Fifty-two serials in eight years. That’s quite a benchmark. It’s one that actor Ali Abbas is very happy to have had reached.
His fan following speaks for itself. I see it firsthand. I meet Ali for an interview and I see young men in the vicinity grin. Some come to shake his hand. Ali doesn’t exude arrogance which is probably why they find it easy to approach him. He’s the veritable son o’ the soil, the affable actor to the core. He jokes around with some of them.
I have always believed that an actor’s popularity cannot be measured by the dodgy social media followers litmus test. A much more genuine indication is when people in the real world flock around him or her. Ali Abbas thrives in the physical world and doesn’t care much about the virtual one. As he states during the course of our conversation, “Instagram followers are often purchased. They’re fake and cannot represent an actor’s work.” Don’t we all know that!
From starting off his career and being coined as Waseem Abbas’ son to today, where he has cemented an identity of his own, Ali has come a long way. “Everyone comes into the industry thinking that he’ll be playing the hero. But over the years, I have identified my strengths and weaknesses. I can’t compete with Fawad Khan in terms of looks but I can compete with anyone in terms of acting,” he observes.
Ali Abbas may be underrated as an actor, but he has strong roots in showbiz and isn’t afraid to point out favouritism when all the good roles go to the industry’s blue-eyed boys, or when he gets treated unfairly during awards season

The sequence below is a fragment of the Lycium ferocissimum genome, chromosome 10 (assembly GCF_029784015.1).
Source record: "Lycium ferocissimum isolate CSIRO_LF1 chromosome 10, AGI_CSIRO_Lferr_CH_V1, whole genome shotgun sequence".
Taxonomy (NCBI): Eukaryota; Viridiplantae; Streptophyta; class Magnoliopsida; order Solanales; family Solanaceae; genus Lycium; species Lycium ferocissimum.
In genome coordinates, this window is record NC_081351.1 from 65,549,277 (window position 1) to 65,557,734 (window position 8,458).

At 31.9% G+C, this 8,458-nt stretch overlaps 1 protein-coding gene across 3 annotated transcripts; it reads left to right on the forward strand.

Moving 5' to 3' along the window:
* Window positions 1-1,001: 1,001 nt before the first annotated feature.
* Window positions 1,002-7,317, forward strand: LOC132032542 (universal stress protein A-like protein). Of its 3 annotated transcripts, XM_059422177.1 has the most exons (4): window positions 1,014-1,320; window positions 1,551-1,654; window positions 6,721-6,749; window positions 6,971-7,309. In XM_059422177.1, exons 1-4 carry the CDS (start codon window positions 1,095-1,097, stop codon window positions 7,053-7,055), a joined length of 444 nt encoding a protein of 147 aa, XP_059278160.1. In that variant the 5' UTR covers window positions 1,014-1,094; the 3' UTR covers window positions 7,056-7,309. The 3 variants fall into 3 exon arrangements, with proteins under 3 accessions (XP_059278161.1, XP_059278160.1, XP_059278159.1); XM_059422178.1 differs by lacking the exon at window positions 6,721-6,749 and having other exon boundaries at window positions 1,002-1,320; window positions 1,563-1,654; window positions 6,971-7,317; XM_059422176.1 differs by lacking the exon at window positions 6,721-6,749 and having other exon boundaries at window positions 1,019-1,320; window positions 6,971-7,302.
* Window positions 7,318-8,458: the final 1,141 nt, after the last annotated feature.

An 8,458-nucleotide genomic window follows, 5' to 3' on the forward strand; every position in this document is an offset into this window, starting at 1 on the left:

“When I was fixated with playing the hero, I remained out of work for more than two years. I was angry and I blamed the people around me. Then I realised that perhaps I was doing something wrong. Now I try to take even the simplest characters and develop them so that they become memorable. All these years, I’ve worked like a donkey but thought like a horse.”
Ali speaks intensely, his eyes focused. It’s riveting how similar Ali’s way of speaking is to that of his father, veteran actor Waseem Abbas. We reach a consensus right in the beginning of our interview that we won’t be broaching the usual trite questions related to his father too often. Ali has been subjected to that sort of interview far too many times. Anyone who wants to know how his father didn’t initially want him to become an actor — or how he can’t act in front of his father — can simply find out through a basic Google search.
“If we ever do act with each other, my father and I don’t look directly at each other. That’s our trick,” Ali grins. “I can’t act naturally with him.”
Is he inspired by his father? “That’s inevitable,” he points out. “I’m inspired by so many people. Naumaan Ijaz was brilliant in Mera Saaein and more recently in Raqeeb Se. Zahid Ahmed, Bilal Abbas and Imran Ashraf are such exceptional actors. I even pick up on the expressions of the actresses that I’m working with.”
An actor’s life
I change tacks: is he inspired by the roles that he plays and the storylines that they follow, predominated by domestic politics? He reiterates, “I try to make my character special regardless of the story. I used to hate the typical storylines where a boy would be thrown about like a ping-pong ball between the women, but I get it now. It’s all about business and what sells. Maybe one or two projects surface every year that are different; dramas such as Raqeeb Se, Parizaad, Alif and Alif, Allah aur Insaan. Only a very small percentage of actors get the chance to act in these dramas. Also, such dramas seldom bring in high ratings, which is why channels aren’t very keen to invest in them.